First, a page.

We all have those “special tools” in our toolboxes. It might be a large wrench that has been ground down on a bench grinder, or a length of threaded rod purchased at a hardware store. But beware, if you continue to use them, these homemade solutions might cost you a lot more than they are worth.
In the case of ground down wrench, the strength of the wrench could be compromised and when it is put to the test, it could slip and damage the flats on the inner tie rod. Also, the wrong wrench can put stress on the outer seals of a steering rack. In either case, you’re looking at lost productivity while you wait for the tool truck to deliver the right tool. Or, you could be waiting for the parts store to drop off more parts.
Special Suspension Tools and Procedures
Most late-model vehicles have more complicated suspensions compared to just a decade ago. OEMs are using more aluminum components. The power steering is now electric. Also, more vehicles have all-wheel-drive. All of these changes mean special pullers, wrenches and kits. It also means that your “calibrated elbow” torque wrench should be replaced with a real torque wrench and a way to measure torque angles.
The best example of this is the front suspension for the 2006-2011 Dodge Charger. This everyday suspension shows if you don’t have the correct knowledge and tools, you could quickly get into trouble.
The upper and lower ball joints on this suspension are torque to yield (TTY). These fasteners have an initial torque setting of 50 ft.-lbs., and then the nut must be turned an additional 90°. This stretches the stud so that clamping forces do not change over time.
An overzealous technician and a 1/2” impact wrench running off shop line pressure of 110 psi can easily generate 120- to 130-ft.-lbs. of torque. Unfortunately, the stud can be stretched past a certain point and then the fastener loses its elasticity and breaks.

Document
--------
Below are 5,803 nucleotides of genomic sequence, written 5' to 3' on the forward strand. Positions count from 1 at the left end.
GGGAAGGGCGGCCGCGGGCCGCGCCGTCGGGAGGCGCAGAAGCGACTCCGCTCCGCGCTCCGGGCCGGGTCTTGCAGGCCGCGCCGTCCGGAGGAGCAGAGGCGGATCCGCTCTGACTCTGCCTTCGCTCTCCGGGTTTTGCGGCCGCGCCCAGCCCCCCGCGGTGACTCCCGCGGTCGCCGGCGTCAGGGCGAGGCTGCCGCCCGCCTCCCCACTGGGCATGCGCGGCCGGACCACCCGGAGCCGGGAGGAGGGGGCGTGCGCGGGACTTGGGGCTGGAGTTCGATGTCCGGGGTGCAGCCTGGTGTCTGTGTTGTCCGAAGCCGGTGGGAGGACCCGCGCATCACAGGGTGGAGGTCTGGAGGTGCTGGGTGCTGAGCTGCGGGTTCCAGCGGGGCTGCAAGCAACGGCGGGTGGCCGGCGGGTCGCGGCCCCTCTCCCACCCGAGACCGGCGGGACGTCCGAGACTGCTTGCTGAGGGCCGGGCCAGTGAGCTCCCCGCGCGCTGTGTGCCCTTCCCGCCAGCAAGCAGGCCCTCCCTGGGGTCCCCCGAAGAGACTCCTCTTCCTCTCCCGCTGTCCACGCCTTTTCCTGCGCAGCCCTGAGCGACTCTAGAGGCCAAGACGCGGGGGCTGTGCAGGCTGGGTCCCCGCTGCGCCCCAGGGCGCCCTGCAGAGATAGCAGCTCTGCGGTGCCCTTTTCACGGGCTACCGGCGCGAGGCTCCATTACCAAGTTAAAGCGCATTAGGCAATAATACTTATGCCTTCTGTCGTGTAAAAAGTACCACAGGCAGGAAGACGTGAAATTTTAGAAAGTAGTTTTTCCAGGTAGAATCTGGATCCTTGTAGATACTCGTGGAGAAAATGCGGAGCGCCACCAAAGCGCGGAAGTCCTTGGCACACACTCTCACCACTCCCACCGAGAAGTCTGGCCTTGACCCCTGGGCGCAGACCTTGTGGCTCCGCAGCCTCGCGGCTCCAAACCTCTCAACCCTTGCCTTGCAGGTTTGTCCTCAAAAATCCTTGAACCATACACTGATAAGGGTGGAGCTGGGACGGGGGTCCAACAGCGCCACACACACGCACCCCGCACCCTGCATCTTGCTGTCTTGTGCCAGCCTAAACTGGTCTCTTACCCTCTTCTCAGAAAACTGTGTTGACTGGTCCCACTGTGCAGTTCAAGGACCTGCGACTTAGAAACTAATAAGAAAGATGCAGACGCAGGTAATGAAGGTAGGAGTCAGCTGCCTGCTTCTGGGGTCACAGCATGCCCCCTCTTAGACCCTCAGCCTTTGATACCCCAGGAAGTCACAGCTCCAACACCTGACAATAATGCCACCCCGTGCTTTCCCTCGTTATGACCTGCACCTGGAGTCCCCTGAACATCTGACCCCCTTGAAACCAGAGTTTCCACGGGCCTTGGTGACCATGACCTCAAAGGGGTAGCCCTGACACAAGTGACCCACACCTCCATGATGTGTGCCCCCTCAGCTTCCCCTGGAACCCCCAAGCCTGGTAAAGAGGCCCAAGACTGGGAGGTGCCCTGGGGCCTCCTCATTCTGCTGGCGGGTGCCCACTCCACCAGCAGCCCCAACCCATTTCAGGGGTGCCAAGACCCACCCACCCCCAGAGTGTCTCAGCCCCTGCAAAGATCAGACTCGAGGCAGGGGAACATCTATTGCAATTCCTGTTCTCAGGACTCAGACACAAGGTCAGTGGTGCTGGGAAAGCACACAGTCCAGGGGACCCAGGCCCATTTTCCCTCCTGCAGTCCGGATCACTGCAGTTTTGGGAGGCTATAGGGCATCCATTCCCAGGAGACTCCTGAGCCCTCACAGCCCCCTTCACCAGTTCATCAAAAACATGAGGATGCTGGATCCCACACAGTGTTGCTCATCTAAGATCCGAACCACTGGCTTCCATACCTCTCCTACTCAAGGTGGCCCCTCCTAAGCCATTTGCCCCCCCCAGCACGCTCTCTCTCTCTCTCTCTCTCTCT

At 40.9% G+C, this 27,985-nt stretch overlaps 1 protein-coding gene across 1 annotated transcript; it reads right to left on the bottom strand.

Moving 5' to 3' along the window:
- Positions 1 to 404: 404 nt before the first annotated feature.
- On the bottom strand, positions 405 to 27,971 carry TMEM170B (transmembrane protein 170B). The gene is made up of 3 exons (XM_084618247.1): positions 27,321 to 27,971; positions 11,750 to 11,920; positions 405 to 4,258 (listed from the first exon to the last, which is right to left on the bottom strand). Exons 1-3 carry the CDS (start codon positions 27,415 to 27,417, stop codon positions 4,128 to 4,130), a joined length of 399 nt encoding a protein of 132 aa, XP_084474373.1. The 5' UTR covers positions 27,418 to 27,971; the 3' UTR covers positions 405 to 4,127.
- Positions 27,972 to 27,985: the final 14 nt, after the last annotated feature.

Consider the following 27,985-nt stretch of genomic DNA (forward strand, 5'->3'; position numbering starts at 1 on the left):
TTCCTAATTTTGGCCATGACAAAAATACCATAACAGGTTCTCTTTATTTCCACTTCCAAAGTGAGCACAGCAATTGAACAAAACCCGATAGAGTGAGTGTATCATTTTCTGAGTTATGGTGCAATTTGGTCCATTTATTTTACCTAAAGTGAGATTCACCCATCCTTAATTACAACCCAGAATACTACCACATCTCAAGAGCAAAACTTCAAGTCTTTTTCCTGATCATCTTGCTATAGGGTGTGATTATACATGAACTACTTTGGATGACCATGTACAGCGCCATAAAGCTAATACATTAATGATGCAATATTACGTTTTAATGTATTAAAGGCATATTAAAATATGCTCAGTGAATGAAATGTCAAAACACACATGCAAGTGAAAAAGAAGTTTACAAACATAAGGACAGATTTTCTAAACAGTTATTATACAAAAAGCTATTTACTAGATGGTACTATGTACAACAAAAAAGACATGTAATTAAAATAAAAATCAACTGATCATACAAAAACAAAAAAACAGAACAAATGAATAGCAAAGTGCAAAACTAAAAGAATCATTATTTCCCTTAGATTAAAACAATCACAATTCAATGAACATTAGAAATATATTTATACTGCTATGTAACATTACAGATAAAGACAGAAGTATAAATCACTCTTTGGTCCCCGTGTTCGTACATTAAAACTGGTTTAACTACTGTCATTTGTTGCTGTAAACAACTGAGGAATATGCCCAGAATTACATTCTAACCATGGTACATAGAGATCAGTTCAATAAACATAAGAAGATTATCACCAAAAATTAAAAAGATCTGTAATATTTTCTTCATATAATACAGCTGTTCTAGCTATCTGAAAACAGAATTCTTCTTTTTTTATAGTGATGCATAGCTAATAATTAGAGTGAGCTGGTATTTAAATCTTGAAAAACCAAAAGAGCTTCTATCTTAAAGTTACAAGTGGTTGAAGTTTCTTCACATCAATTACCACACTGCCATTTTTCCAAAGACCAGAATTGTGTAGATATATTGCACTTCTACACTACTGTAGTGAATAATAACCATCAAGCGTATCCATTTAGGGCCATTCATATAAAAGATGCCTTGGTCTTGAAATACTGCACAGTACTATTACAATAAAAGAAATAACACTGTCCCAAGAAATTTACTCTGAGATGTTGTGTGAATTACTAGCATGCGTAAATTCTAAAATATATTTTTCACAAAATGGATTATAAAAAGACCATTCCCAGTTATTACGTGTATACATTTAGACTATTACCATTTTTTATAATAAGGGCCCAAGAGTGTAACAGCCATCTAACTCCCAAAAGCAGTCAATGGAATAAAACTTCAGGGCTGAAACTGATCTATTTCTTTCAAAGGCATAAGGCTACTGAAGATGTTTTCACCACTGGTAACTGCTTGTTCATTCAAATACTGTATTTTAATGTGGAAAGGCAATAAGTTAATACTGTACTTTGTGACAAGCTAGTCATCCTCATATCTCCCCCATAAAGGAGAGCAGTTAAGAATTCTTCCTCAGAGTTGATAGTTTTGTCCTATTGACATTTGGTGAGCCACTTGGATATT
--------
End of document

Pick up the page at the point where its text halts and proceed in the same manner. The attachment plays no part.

While the upper ball joint is part of the upper control arm, the lower ball joint mounted in the knuckle is serviceable. The ball joint must be pressed out of the knuckle. Due to the shape of the base, using a c-clamp with universal receiving tubes and cups can be difficult but not impossible. Master ball joint kits may include support clamps that can stabilize the c-clamp and tubes. Using the correct tools can save time and prevent damage to the boot of the ball joint.
Another trend in modern suspensions is the use of large hydraulic bushings on control and radius arms. These bushings have oil-filled chambers that displace the oil if the bushing is put under stress and loads.
Some of the housings can be 3” in diameter while the center bore for the bolt might be only a 1/2” in diameter. While it might be possible to find complete assemblies with the bushing installed for some applications, in most cases only the bushing might be available.
Almost every modern stock ball joint, tie rod end and some sway bar links use plastic or composite materials for the socket insert instead of a metal socket. If you spin the stud with an impact wrench to tighten the nut, it could damage the insert. This could result in premature failure of the joint.
On aluminum suspension components, it gets even worse. Once the insert is worn or damaged, the hardened stud will start to bite into the soft aluminum of the control arm. This will lead to catastrophic failure in a short period of time.
The next time you’re tempted to come up with a homemade tool, alter a tool or even use brute force, pick up a tool catalog first. The initial cost of a special tool pales in comparison to the time lost struggling with an improvised solution or using the wrong tool.